When I was younger, I used to feel shame at being able to speak multiple languages. Even though I have no noticeable accent, I knew it was a mark of being “other”. Speaking Mandarin was for translating tense phone calls to the utility company, or for ordering food at restaurants with no pictures in the menu. Speaking Mandarin was for being responsible, a little adult, someone my parents can rely on.
In English, I can be so many different things. I can be eloquent, a voracious reader and writer with an ever-growing vocabulary. I can be funny, quick to pick up on wordplay or “whatever the kids are saying these days”. I can be myself, in all the ways my limited Mandarin can never catch up.
But recently, I’ve begun to realize that English cannot encompass all of me, either.
The youngest-ever winner of the CBC Poetry Prize and former resident of Abbotsford, Kyo Lee, said to CBC Books, “I am a different person in each language, or at least that’s how I often feel.”
Her winning poem is a navigation of love, the disconnect between her culture’s understanding of it and her own understanding of it. With allusions to the ongoing impacts of war and colonialism, the poem describes the ways love in the Korean language differs from the love she knows personally as a queer Korean-Canadian.
Some things are forever lost in translation. That’s not the tragedy—it’s the thought that our experiences are limited by the languages we speak.
LA-based singer-songwriter Lowhi also expressed similar sentiments. In a panel discussion about the potential market of Chinese-language music in North America at Jade Music Fest, he mentioned that his personality is perceived differently depending on the language he is speaking. In Mandarin, he jokes, he sounds more polite. “I think as artists, our greatest insecurities become our greatest strength,” Lowhi said.
Depending on the situation, people of colour often do this thing called “code-switching.” An example is when we speak to colleagues in the office—formally, using proper grammar, versus how we speak with friends—casually, using slang and a mixture of languages. It is a method of fitting in, by adjusting parts of our identity without sacrificing anything. Some might even say it is a method of survival.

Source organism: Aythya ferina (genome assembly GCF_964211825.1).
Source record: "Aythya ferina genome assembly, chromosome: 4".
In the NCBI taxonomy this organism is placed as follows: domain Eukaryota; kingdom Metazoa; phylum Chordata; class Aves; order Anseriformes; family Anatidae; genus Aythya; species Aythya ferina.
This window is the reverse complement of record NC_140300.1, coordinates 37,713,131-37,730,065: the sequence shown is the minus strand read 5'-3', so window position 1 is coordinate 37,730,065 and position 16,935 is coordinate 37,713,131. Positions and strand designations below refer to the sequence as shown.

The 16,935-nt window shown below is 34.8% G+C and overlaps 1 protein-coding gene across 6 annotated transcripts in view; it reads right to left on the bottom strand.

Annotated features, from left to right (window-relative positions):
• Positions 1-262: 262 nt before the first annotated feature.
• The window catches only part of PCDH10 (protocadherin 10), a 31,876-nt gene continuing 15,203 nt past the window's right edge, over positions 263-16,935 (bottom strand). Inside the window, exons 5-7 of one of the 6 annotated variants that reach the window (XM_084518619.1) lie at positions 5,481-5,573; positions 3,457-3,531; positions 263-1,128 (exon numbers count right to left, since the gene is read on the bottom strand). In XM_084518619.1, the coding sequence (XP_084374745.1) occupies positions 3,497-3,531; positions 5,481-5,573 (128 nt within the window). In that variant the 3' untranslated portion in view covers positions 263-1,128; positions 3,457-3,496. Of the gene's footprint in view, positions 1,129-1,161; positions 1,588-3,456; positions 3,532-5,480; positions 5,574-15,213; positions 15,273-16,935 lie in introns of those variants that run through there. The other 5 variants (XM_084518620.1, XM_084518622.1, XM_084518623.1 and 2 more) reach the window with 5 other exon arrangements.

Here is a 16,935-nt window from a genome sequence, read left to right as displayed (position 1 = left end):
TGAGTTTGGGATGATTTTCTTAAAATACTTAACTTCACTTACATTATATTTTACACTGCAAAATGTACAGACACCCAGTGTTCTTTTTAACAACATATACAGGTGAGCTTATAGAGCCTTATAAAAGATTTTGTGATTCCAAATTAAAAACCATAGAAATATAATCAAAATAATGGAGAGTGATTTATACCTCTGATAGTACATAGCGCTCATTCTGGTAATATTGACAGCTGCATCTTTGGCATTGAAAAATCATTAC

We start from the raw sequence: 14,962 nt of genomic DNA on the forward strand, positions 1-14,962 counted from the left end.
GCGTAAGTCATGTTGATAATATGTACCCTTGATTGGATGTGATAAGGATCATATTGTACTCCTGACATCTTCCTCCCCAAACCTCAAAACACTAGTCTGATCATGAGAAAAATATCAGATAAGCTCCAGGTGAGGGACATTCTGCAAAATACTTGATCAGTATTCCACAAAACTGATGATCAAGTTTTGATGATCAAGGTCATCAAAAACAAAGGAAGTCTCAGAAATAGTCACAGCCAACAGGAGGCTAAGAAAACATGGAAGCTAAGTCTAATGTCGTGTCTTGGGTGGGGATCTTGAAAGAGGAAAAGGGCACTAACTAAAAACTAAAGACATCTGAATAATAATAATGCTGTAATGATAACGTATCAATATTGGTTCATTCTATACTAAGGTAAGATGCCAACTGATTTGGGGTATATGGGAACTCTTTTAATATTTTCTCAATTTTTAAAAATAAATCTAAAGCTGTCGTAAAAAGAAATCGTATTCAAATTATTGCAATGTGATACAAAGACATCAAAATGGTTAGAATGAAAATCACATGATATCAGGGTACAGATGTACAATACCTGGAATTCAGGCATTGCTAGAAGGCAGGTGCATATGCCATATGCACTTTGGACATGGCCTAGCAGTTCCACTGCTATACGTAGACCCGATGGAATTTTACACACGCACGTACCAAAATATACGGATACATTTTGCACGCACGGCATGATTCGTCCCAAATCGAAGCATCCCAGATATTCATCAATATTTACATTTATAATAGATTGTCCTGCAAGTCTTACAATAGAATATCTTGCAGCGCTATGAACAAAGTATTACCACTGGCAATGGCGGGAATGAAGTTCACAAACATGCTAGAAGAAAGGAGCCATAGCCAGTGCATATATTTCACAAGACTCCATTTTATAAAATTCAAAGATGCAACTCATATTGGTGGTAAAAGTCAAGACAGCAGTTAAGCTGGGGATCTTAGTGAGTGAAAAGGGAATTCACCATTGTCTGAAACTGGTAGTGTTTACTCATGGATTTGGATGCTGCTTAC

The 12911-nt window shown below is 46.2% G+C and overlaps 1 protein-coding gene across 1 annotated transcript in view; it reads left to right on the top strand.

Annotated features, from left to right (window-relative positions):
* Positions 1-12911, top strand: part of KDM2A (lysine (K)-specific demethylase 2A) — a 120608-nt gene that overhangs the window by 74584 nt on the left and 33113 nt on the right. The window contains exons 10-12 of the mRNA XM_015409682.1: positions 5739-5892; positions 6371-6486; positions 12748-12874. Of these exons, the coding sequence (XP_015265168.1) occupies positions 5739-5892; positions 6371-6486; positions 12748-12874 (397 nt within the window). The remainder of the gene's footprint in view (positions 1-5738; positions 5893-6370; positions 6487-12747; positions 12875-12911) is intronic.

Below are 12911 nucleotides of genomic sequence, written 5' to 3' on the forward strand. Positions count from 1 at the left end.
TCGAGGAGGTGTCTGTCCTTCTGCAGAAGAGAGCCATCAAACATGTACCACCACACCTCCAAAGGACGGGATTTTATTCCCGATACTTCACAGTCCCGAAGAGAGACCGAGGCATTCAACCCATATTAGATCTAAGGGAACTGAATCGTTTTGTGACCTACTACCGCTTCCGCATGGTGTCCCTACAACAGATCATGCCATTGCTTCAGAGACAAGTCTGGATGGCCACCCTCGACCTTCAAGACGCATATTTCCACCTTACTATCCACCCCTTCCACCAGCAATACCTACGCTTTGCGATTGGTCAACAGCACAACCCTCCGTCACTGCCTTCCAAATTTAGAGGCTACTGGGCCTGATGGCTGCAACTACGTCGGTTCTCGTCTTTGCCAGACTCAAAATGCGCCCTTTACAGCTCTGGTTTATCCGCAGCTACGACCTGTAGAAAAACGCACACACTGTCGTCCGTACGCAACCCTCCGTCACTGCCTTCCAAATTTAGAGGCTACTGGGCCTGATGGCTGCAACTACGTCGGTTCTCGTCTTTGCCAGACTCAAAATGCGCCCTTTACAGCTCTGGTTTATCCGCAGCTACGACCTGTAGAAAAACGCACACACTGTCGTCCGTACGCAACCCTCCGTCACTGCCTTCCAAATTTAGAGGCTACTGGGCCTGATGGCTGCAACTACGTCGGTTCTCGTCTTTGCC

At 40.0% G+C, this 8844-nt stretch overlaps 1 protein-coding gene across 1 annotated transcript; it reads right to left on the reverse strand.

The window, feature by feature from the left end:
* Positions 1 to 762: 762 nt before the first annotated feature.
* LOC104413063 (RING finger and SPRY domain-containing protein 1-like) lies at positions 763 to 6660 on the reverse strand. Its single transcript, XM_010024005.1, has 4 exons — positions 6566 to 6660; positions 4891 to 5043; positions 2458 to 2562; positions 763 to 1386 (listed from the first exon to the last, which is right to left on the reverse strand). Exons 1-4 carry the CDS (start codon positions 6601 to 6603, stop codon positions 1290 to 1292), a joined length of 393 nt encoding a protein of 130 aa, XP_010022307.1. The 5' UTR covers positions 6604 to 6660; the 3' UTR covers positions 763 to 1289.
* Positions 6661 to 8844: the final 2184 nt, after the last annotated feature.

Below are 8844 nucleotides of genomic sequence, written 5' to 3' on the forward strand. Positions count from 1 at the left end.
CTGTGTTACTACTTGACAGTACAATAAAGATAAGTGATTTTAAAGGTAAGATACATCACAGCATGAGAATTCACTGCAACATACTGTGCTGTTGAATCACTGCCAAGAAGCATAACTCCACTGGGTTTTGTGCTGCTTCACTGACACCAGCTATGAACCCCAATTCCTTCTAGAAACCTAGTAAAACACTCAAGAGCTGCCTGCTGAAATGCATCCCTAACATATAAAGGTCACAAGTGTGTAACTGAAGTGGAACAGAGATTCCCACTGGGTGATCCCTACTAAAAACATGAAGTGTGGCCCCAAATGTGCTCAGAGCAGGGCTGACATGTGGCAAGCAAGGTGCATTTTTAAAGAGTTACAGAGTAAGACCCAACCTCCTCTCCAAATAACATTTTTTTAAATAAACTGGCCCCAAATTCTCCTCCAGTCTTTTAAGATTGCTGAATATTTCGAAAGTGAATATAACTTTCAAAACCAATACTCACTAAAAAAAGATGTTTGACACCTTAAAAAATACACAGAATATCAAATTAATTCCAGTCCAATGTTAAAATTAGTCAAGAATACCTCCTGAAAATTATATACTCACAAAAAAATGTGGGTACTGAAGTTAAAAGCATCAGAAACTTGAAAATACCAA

In an interview with Margaret Gallagher on CBC’s North by Northwest, Kyo Lee said that winning the prize makes her “hopeful that linguistic acts of defiance are being recognized.” Through poetry, the eleventh grader is building her own understanding of the world. She is writing a present and a future that has space for healing, and for being free to love.
Language shapes the way we perceive our lives and our relationships. It’s not a stretch that it also shapes our personalities. I wonder, then, if by being bilingual, do we see the world twice as differently?
In the Asian culture I was brought up in, love is not something often spoken out loud. Queerness, even less so. There is a difference between existing terminology and the lived experience. Having the vocabulary to describe yourself and your idea of happiness is easy enough. Having to sit down for a conversation with your parents about generational trauma and inherited homophobia? Not as much.
Kyo Lee’s identity as a queer poet might be in conflict with the way love is expressed or learned in the Korean language. Reconciling with yourself in all the languages you speak can be a difficult task. It’s unraveling the status quo and putting yourself in the first person. I think, perhaps, part of the difficulty is knowing that this language existed before you. Your parents, your ancestors, and generations of strangers speak it better than you do. When half your mind is worrying about conjugating the right verbs or figuring out the right level of honorifics to use in this particular conversation, it’s no wonder you sound unlike yourself, trying to speak it.
But you try to speak it, anyway. Because it’s a part of you.
Kyo Lee said her poem “is ultimately about growing out of these broken definitions of love and redefining it beyond language or history, into a personal one.”
And I think that’s the beauty of being bilingual. The ability to piece together new sentences, new meanings, and new definitions. We’ve learned how to speak love in a specific way, sometimes even shapeshifting to fit into the right syllables and vowels. Beyond the constraints of the language and culture that raised us, there is always room for love.
Kyo Lee is a queer, Korean-Canadian high-school student, writer, and dreamer. She is the youngest-ever recipient of the CBC Poetry Prize. You can read her winning poem lotus flower blooming into breasts here.